While reading both articles The death penalty Violates the Constitution of the United States and Cyberbullying Has a Broader Impact than Traditional Bullying, I found that there were both deductive and inductive argument presented with in the articles. On the first article about the death penalty, the author used inductive arguments to make his point. An example of and inductive argument in this article is “Furthermore, emotional impact, biased jurors, and discriminatory application of death penalty cases work to create a real risk of wrongful convictions. Therefore, a penalty more severe than imprisonment without the possibility of parole is excessive and violates the Constitution.” In our second article about cyber bullying I think the author used mostly deductive reasoning based off that he used some factual studies to support the answers and allowing truthful statements. However I also so feel that some inductive reasoning was used as well in this passage.
An example of an inductive argument in this article is “One can speculate as to why cyber bullying may feel more distressing to victims. The larger audience, the around the clock availability of digital media, and the ease of dispersing embarrassing photos or videos, all of these affordances may contribute to a larger and more severe impact of cyber bullying over traditional bullying.” An example of an deductive argument is this article is “As might be expected, given that most schools do not allow unstructured access to technology during school hours, being a victim of cyber bullying occurs to a greater extent outside of school compared to inside school.” Both articles showed inductive and deductive arguments.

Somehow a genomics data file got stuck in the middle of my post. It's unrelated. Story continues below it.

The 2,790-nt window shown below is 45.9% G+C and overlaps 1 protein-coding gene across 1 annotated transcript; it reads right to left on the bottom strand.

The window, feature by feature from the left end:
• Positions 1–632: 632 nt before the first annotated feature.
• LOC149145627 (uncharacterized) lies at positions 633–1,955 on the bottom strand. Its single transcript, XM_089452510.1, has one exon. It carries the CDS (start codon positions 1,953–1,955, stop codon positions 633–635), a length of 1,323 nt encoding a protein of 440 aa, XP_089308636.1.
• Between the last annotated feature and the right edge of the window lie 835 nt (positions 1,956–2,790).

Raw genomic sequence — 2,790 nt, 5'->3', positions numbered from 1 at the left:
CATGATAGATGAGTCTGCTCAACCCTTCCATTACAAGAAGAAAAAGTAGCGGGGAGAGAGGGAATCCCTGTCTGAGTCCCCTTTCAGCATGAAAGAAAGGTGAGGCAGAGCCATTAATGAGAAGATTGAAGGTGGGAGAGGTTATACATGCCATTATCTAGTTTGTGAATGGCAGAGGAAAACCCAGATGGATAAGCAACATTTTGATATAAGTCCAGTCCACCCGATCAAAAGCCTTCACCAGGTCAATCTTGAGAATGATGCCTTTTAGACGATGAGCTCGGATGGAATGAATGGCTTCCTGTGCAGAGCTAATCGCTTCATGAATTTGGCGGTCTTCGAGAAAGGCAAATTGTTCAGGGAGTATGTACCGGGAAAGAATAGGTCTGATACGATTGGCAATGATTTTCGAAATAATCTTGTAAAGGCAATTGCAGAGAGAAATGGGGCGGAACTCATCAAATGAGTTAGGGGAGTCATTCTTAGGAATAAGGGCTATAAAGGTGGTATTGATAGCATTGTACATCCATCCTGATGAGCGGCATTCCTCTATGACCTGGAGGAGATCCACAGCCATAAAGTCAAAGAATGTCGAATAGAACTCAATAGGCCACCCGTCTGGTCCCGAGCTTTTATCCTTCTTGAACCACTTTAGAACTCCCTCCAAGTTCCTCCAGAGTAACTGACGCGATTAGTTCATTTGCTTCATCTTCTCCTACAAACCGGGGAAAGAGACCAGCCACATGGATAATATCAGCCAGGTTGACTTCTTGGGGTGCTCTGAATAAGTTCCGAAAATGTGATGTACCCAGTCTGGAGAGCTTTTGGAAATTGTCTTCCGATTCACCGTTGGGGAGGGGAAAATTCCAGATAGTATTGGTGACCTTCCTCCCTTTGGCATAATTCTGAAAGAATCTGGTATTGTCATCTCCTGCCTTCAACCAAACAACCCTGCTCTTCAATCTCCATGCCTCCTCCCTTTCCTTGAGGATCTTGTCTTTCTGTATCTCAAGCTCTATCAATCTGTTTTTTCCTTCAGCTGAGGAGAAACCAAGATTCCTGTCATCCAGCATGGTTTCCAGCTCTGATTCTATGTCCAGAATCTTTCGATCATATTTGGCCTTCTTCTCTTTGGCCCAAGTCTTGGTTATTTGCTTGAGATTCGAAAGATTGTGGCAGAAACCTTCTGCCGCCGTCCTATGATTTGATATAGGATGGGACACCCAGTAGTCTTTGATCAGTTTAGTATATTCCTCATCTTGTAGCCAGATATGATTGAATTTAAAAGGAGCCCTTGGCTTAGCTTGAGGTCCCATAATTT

Have you ever heard about Amanda Todd, a 15 years old Canadian girl who took her life away, on October 2012, because of cyber bullying. Before her suicide, Amada decided to post a video telling her story about how she was blackmailed, physical and psychological abused. Bullying is a social problematic and a global issue which touches most of the population, because it does not only happen at ...
Moore, B. N., & Parker, R. (2012).
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Yourk, NY: McGraw-Hill Stevens, John Paul. “The Death Penalty Violates the Constitution of the United States.” The Ethics of Capital Punishment. Ed. Christine Watkins. Detroit: Greenhaven Press, 2011. At Issue. Opposing Viewpoints in Context. Web. 1 Dec. 2013.
Uhls, Yalda T. “Cyberbullying Has a Broader Impact than Traditional Bullying.” Cyberbullying. Ed. Louise I. Gerdes. Detroit: Greenhaven Press, 2012. At Issue. Rpt. from “Is Bullying Going Digital? Cyber Bullying Facts.” PsychologyinAction.org. 2010. Opposing Viewpoints in Context. Web. 1 Dec. 2013.